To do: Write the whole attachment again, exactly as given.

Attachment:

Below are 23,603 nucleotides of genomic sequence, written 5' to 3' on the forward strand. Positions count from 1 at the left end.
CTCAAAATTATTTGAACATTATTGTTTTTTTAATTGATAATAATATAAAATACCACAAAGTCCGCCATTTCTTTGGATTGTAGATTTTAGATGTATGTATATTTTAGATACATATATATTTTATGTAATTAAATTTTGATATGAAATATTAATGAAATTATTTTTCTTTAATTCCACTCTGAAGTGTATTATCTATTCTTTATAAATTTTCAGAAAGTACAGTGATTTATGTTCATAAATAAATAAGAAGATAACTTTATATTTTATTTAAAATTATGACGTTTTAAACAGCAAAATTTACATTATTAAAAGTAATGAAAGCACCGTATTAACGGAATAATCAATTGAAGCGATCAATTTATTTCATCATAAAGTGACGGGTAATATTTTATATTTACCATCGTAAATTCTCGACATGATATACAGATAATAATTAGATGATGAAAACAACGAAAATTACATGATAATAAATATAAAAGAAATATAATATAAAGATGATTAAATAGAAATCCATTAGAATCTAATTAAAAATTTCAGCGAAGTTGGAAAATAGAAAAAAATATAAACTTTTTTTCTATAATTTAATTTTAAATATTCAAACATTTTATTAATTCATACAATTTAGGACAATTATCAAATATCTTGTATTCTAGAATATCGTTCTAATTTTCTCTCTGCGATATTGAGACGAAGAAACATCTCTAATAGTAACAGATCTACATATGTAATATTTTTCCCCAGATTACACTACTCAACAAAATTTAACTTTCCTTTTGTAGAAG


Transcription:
Below are 23,603 nucleotides of genomic sequence, written 5' to 3' on the forward strand. Positions count from 1 at the left end.
CTCAAAATTATTTGAACATTATTGTTTTTTTAATTGATAATAATATAAAATACCACAAAGTCCGCCATTTCTTTGGATTGTAGATTTTAGATGTATGTATATTTTAGATACATATATATTTTATGTAATTAAATTTTGATATGAAATATTAATGAAATTATTTTTCTTTAATTCCACTCTGAAGTGTATTATCTATTCTTTATAAATTTTCAGAAAGTACAGTGATTTATGTTCATAAATAAATAAGAAGATAACTTTATATTTTATTTAAAATTATGACGTTTTAAACAGCAAAATTTACATTATTAAAAGTAATGAAAGCACCGTATTAACGGAATAATCAATTGAAGCGATCAATTTATTTCATCATAAAGTGACGGGTAATATTTTATATTTACCATCGTAAATTCTCGACATGATATACAGATAATAATTAGATGATGAAAACAACGAAAATTACATGATAATAAATATAAAAGAAATATAATATAAAGATGATTAAATAGAAATCCATTAGAATCTAATTAAAAATTTCAGCGAAGTTGGAAAATAGAAAAAAATATAAACTTTTTTTCTATAATTTAATTTTAAATATTCAAACATTTTATTAATTCATACAATTTAGGACAATTATCAAATATCTTGTATTCTAGAATATCGTTCTAATTTTCTCTCTGCGATATTGAGACGAAGAAACATCTCTAATAGTAACAGATCTACATATGTAATATTTTTCCCCAGATTACACTACTCAACAAAATTTAACTTTCCTTTTGTAGAAG